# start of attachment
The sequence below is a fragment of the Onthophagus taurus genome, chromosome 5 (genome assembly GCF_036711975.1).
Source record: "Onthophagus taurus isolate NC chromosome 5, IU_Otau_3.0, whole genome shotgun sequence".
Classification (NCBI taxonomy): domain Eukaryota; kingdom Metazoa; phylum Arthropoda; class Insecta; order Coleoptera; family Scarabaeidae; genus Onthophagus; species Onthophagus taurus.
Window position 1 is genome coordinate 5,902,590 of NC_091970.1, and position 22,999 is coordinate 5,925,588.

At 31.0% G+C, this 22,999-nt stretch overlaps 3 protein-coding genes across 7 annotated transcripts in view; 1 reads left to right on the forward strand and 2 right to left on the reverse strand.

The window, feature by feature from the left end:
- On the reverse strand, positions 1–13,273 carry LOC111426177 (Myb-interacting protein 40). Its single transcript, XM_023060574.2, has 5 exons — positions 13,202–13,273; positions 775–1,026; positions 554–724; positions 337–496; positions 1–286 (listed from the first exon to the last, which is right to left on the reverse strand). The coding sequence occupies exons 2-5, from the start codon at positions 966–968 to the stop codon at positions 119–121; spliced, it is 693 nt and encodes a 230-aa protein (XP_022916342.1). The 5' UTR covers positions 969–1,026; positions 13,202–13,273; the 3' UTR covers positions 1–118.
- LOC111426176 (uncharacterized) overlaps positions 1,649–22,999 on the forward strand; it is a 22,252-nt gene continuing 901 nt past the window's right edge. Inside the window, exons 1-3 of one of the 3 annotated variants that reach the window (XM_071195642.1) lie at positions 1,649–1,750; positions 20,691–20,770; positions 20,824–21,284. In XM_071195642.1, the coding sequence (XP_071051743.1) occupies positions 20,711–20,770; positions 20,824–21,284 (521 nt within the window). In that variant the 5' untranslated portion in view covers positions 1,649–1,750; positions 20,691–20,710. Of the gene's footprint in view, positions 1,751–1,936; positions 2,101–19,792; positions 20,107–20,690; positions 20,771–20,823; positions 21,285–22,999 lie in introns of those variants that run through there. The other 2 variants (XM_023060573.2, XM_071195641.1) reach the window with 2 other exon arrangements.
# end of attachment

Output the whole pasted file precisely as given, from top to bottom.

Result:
The sequence below is a fragment of the Onthophagus taurus genome, chromosome 5 (genome assembly GCF_036711975.1).
Source record: "Onthophagus taurus isolate NC chromosome 5, IU_Otau_3.0, whole genome shotgun sequence".
Classification (NCBI taxonomy): domain Eukaryota; kingdom Metazoa; phylum Arthropoda; class Insecta; order Coleoptera; family Scarabaeidae; genus Onthophagus; species Onthophagus taurus.
Window position 1 is genome coordinate 5,902,590 of NC_091970.1, and position 22,999 is coordinate 5,925,588.

At 31.0% G+C, this 22,999-nt stretch overlaps 3 protein-coding genes across 7 annotated transcripts in view; 1 reads left to right on the forward strand and 2 right to left on the reverse strand.

The window, feature by feature from the left end:
- On the reverse strand, positions 1–13,273 carry LOC111426177 (Myb-interacting protein 40). Its single transcript, XM_023060574.2, has 5 exons — positions 13,202–13,273; positions 775–1,026; positions 554–724; positions 337–496; positions 1–286 (listed from the first exon to the last, which is right to left on the reverse strand). The coding sequence occupies exons 2-5, from the start codon at positions 966–968 to the stop codon at positions 119–121; spliced, it is 693 nt and encodes a 230-aa protein (XP_022916342.1). The 5' UTR covers positions 969–1,026; positions 13,202–13,273; the 3' UTR covers positions 1–118.
- LOC111426176 (uncharacterized) overlaps positions 1,649–22,999 on the forward strand; it is a 22,252-nt gene continuing 901 nt past the window's right edge. Inside the window, exons 1-3 of one of the 3 annotated variants that reach the window (XM_071195642.1) lie at positions 1,649–1,750; positions 20,691–20,770; positions 20,824–21,284. In XM_071195642.1, the coding sequence (XP_071051743.1) occupies positions 20,711–20,770; positions 20,824–21,284 (521 nt within the window). In that variant the 5' untranslated portion in view covers positions 1,649–1,750; positions 20,691–20,710. Of the gene's footprint in view, positions 1,751–1,936; positions 2,101–19,792; positions 20,107–20,690; positions 20,771–20,823; positions 21,285–22,999 lie in introns of those variants that run through there. The other 2 variants (XM_023060573.2, XM_071195641.1) reach the window with 2 other exon arrangements.